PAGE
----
REPORT: Brexiteer Ministers to Demand May Make Changes to Brexit Deal as PM Faces Potential Leadership Challenge

Three Brexiteers
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Environment secretary Michael Gove is said to be leading a group of pro-Brexit Cabinet ministers to pressure the prime minister into renegotiating the deal with Brussels.

Mr Gove, Penny Mordaunt, Liam Fox, Andrea Leadsom, and Chris Grayling are reported by The Telegraph to be planning to move in exchange for withdrawing their threats to resign from their Cabinet posts en masse.

The five are expected to tell Mrs May that there must be a way for the UK to leave the Irish “backstop” arrangements unilaterally, without the need for mutual agreement with the EU.

They are also expected to demand planning for a “technical solution” to the Irish border be inserted into the deal and clarification on the bloc’s assertion the backstop has a “level playing field” customs arrangement.

“The focus is going to be on getting the deal into a better place. There is a sense that this may be the last shot at getting something that might be more palatable. The backstop is still the biggest sticking point,” a source told The Telegraph.

The backstop arrangements have been agreed with the bloc and would come into effect in the event of no trade deal by the end of the transition period to stop an alleged “hard border” between Northern Ireland and the Republic of Ireland.

However, a source close to the environment minister told the newspaper that “Andrea has been reaching out and it looks likely they’ll meet up but there is no pact as such.”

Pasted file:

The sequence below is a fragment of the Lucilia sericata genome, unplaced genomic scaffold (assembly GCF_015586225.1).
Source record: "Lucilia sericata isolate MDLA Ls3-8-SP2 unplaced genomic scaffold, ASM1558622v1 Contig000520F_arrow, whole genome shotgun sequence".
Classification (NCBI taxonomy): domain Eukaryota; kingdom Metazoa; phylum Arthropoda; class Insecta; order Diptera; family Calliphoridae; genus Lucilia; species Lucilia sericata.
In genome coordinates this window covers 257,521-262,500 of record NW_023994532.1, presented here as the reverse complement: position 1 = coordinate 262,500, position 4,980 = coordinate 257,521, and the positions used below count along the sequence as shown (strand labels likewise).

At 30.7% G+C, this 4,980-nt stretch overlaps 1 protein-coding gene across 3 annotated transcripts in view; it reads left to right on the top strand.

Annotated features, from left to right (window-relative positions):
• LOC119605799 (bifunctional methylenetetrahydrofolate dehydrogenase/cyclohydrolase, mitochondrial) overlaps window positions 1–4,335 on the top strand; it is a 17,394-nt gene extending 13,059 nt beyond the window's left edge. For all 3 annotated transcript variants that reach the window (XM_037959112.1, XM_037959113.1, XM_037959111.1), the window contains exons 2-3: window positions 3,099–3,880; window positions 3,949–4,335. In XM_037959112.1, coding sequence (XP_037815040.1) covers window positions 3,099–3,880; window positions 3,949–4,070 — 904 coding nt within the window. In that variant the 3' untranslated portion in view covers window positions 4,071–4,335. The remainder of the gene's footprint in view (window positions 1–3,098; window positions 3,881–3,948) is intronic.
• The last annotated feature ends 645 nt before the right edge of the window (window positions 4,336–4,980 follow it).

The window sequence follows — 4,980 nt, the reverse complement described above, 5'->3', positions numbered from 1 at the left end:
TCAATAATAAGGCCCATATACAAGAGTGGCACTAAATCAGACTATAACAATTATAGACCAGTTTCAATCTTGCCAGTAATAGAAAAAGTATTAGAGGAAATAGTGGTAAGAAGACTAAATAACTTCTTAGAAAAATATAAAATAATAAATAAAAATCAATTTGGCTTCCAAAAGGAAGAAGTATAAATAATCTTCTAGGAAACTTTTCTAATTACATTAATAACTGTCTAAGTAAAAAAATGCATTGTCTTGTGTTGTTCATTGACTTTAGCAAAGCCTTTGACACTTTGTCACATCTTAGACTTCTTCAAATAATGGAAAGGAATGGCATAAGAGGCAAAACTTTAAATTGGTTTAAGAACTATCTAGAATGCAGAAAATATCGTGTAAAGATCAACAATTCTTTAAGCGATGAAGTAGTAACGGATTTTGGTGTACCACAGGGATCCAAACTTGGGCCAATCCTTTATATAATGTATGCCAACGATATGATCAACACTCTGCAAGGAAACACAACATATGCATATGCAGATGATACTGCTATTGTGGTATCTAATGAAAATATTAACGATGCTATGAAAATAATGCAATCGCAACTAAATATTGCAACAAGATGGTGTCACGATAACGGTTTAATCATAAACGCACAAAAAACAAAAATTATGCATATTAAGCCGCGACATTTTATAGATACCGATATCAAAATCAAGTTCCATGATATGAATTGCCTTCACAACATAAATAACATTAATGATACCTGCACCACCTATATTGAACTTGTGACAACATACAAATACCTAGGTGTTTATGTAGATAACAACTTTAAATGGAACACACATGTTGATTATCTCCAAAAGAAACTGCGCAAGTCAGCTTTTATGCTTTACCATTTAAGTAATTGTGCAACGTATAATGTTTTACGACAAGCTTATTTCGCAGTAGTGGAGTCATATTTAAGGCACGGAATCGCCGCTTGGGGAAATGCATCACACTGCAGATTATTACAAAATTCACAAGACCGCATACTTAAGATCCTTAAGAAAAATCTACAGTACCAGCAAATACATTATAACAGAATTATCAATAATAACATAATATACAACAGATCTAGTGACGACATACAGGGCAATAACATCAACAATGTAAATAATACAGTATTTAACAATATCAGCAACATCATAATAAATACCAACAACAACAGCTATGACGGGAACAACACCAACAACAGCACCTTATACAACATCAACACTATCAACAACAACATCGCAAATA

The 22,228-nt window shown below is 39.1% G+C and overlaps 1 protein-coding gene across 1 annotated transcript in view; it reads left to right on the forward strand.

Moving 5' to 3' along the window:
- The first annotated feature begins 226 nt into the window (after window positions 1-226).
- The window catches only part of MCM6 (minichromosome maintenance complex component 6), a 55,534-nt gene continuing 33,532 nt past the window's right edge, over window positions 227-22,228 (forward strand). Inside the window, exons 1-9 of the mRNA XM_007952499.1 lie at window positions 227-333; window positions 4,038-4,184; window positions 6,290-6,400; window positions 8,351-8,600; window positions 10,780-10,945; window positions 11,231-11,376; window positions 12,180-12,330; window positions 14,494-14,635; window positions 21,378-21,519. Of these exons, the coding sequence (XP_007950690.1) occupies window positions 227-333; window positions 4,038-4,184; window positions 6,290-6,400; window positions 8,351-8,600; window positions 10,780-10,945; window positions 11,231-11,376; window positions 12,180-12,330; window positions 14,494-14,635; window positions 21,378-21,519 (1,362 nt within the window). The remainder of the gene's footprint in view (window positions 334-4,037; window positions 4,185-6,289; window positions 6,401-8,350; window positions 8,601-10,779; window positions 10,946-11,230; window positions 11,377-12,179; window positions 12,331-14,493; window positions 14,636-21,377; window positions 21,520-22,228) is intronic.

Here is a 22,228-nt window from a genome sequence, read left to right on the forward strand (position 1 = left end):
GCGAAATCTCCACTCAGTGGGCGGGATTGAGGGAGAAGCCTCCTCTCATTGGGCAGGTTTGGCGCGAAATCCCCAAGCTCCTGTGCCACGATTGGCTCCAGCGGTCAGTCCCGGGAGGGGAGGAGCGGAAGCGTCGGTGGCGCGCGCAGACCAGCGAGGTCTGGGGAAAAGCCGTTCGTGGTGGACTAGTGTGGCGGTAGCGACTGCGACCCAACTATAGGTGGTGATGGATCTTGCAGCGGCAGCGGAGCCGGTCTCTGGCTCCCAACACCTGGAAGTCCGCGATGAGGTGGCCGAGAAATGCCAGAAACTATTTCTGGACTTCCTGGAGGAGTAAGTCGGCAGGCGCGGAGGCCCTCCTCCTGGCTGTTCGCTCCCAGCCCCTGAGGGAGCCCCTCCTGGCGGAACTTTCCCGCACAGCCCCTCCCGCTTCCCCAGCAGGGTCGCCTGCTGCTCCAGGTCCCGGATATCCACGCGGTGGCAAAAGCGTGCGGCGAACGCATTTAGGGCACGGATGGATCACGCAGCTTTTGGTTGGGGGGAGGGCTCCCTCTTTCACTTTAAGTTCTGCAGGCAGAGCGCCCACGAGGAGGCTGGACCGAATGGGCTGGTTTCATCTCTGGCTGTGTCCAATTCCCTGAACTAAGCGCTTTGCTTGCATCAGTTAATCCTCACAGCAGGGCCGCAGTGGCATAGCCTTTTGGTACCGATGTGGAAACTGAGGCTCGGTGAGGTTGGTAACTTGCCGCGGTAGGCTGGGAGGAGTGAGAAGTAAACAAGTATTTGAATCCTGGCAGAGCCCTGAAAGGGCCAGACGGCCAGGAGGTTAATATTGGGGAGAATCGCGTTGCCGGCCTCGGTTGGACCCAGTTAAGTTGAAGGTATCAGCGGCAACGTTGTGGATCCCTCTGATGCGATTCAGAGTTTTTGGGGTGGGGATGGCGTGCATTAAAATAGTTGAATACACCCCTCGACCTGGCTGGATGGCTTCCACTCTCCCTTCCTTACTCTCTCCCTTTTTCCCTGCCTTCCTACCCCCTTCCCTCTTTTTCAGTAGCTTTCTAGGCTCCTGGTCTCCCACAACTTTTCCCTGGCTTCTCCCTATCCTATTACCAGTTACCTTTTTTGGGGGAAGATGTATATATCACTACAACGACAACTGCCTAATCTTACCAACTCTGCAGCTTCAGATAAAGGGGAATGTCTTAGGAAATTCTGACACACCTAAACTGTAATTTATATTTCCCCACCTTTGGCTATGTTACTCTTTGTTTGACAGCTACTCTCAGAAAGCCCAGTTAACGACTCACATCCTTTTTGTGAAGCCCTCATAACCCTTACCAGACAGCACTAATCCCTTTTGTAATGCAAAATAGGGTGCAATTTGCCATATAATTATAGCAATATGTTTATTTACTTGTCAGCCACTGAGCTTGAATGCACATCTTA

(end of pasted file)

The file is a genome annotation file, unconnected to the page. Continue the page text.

Mrs May and her supporters have been on the defensive since the latter end of the week, not only following the high-profile Cabinet resignations of Dominic Raab as Brexit secretary and Esther McVey as work and pensions secretary, but calls from Brexiteers in the backbench for a vote of no confidence.

On Thursday, chairman of the Tory European Research Group (ERG) Jacob Rees-Mogg announced that he had sent a letter calling for a party leadership challenge to the 1922 Committee chairman Sir Graham Brady, with former junior Brexit minister Steve Baker urging other MPs to do so on Friday after rumours circulated that the magic number of letters — 48 — had already been received.

However, no announcement came officially from the 1922 Committee, and May loyalists have said that she would fight any efforts to unseat her, with others saying that a majority of Conservative MPs would ultimately vote to keep her as party leader.

The Prime Minister has made a series of moves over the past days to bolster public and Tory membership support for her Brexit plans, including press statements, appearing on LBC radio, taking a group call with hundreds of Conservative Pary chairman across the country, and being interviewed by the Daily Mail, a tabloid loyal to Mrs May.

She told the newspaper, “People say ‘If you could only just do something slightly different, have a Norway model or a Canada model, this backstop issue would go away’. It would not. That issue is still going to be there.

“Some politicians get so embroiled in the intricacies of their argument they forget it is not about this theory or that theory, or does it make me look good.”

The prime minister also may key replacements which would stabilise her position, handing the role of work and pensions secretary to ally and remain voter Amber Rudd, who went full-force on the defensive for May, telling the BBC that any MPs thinking of submitting letters of no confidence should “think again.”

“This is not a time for changing our leader. This is a time for pulling together, for making sure we remember who we are here to serve, who we are here to help: that’s the whole of the country.

“I worry sometimes colleagues are too concerned about the Westminster bubble rather than keeping their eye on what our job is — to serve people.”

Mrs May also appointed little-known former health minister and Leave supporter Stephen Barclay as Brexit secretary — though he will only be in charge of “domestic planning” for the UK’s exit from the EU while Mrs May and Number 10 will continue handling negotiations with Brussels.

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